Con·text a. Knit or woven together; close; firm. [Obs.]
The coats, without, are context and callous. --Derham.
Con·text n. The part or parts of something written or printed, as of Scripture, which precede or follow a text or quoted sentence, or are so intimately associated with it as to throw light upon its meaning.
According to all the light that the contexts afford. --Sharp.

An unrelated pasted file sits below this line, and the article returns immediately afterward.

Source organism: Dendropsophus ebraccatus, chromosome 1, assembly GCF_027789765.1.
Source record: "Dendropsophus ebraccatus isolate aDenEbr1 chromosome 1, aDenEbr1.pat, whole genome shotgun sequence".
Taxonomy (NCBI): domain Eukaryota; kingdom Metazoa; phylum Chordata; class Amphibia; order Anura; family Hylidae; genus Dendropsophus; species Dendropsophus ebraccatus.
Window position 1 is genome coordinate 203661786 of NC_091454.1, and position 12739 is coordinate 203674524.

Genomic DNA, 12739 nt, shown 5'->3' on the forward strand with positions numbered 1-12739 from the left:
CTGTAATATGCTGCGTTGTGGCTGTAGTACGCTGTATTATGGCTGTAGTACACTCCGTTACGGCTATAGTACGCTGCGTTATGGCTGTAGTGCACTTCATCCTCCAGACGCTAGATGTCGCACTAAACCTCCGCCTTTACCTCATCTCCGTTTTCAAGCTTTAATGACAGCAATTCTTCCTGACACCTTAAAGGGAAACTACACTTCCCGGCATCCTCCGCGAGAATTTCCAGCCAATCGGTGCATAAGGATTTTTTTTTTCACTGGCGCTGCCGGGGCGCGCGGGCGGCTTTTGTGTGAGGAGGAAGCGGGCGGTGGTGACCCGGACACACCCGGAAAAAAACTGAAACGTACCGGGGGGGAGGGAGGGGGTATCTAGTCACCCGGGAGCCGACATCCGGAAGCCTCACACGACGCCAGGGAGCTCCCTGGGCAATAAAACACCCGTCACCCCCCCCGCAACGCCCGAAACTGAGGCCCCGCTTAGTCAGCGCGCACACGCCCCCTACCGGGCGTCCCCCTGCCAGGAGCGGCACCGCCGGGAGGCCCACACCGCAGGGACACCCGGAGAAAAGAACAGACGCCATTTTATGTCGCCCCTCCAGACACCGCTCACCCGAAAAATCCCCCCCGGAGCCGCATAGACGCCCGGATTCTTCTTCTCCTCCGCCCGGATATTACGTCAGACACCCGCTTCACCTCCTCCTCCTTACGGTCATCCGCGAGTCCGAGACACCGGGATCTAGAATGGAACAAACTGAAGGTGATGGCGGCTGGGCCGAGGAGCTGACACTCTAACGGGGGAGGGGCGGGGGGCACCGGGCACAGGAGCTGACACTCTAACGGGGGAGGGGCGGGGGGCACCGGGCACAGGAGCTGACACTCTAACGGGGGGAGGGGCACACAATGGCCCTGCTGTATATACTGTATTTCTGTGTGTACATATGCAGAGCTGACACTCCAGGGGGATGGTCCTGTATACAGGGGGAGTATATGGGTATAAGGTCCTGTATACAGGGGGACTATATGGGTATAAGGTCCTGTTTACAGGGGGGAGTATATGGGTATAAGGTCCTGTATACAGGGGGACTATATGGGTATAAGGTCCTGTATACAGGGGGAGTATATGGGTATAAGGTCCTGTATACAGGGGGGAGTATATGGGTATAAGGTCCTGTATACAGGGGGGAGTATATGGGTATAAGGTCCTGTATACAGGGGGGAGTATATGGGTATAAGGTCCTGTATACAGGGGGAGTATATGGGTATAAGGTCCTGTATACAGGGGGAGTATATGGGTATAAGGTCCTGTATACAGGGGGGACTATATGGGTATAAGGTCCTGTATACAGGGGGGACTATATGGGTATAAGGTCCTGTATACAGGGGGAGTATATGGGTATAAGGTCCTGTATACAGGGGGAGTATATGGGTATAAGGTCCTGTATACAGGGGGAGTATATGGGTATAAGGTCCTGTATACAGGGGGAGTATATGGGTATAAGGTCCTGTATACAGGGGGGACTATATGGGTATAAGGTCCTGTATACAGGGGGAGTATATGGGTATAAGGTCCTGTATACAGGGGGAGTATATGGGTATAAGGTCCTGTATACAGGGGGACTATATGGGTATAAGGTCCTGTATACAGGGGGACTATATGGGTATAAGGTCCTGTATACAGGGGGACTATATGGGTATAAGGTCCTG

Con·text v. t. To knit or bind together; to unite closely. [Obs.]
The whole world's frame, which is contexted only by commerce and contracts. --R. Junius.
n 1: discourse that surrounds a language unit and helps to
determine its interpretation [syn: linguistic context,
context of use]
2: the set of facts or circumstances that surround a situation
or event; "the historical context" [syn: circumstance]